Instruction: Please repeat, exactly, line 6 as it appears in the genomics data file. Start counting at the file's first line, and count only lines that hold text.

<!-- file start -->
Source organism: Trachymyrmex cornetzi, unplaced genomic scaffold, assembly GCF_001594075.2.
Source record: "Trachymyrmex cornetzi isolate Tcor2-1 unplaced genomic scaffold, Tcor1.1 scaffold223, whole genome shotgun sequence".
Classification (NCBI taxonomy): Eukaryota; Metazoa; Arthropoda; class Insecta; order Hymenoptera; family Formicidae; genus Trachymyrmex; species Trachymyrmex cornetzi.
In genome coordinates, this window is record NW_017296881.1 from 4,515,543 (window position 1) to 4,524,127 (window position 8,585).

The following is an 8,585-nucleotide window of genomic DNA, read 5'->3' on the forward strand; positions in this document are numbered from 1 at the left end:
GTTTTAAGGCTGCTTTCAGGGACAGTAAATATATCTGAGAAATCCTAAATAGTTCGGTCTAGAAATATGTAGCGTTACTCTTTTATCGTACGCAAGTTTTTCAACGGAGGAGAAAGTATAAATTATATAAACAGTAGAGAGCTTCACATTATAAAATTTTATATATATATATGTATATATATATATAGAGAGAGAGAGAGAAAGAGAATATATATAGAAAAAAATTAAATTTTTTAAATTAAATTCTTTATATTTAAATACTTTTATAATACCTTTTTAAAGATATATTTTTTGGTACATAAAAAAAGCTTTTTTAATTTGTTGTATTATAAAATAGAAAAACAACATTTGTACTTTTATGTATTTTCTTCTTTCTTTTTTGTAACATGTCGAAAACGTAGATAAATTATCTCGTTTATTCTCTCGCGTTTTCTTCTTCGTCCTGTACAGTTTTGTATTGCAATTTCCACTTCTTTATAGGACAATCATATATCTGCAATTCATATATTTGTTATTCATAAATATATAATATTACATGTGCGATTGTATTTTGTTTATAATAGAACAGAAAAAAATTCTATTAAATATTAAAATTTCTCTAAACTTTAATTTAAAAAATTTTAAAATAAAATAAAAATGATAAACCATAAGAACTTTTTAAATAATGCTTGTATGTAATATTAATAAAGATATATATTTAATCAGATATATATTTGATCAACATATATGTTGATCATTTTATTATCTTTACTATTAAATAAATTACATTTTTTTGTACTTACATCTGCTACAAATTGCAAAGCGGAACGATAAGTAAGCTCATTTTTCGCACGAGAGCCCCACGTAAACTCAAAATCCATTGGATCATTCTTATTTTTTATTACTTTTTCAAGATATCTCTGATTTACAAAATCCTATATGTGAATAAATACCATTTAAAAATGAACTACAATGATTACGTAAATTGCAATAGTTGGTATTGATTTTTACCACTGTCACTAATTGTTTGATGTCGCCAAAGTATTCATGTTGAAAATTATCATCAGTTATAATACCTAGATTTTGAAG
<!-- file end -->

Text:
GTTTTAAGGCTGCTTTCAGGGACAGTAAATATATCTGAGAAATCCTAAATAGTTCGGTCTAGAAATATGTAGCGTTACTCTTTTATCGTACGCAAGTTTTTCAACGGAGGAGAAAGTATAAATTATATAAACAGTAGAGAGCTTCACATTATAAAATTTTATATATATATATGTATATATATATATAGAGAGAGAGAGAGAAAGAGAATATATATAGAAAAAAATTAAATTTTTTAAATTAAATTCTTTATATTTAAATACTTTTATAATACCTTTTTAAAGATATATTTTTTGGTACATAAAAAAAGCTTTTTTAATTTGTTGTATTATAAAATAGAAAAACAACATTTGTACTTTTATGTATTTTCTTCTTTCTTTTTTGTAACATGTCGAAAACGTAGATAAATTATCTCGTTTATTCTCTCGCGTTTTCTTCTTCGTCCTGTACAGTTTTGTATTGCAATTTCCACTTCTTTATAGGACAATCATATATCTGCAATTCATATATTTGTTATTCATAAATATATAATATTACATGTGCGATTGTATTTTGTTTATAATAGAACAGAAAAAAATTCTATTAAATATTAAAATTTCTCTAAACTTTAATTTAAAAAATTTTAAAATAAAATAAAAATGATAAACCATAAGAACTTTTTAAATAATGCTTGTATGTAATATTAATAAAGATATATATTTAATCAGATATATATTTGATCAACATATATGTTGATCATTTTATTATCTTTACTATTAAATAAATTACATTTTTTTGTACTTACATCTGCTACAAATTGCAAAGCGGAACGATAAGTAAGCTCATTTTTCGCACGAGAGCCCCACGTAAACTCAAAATCCATTGGATCATTCTTATTTTTTATTACTTTTTCAAGATATCTCTGATTTACAAAATCCTATATGTGAATAAATACCATTTAAAAATGAACTACAATGATTACGTAAATTGCAATAGTTGGTATTGATTTTTACCACTGTCACTAATTGTTTGATGTCGCCAAAGTATTCATGTTGAAAATTATCATCAGTTATAATACCTAGATTTTGAAG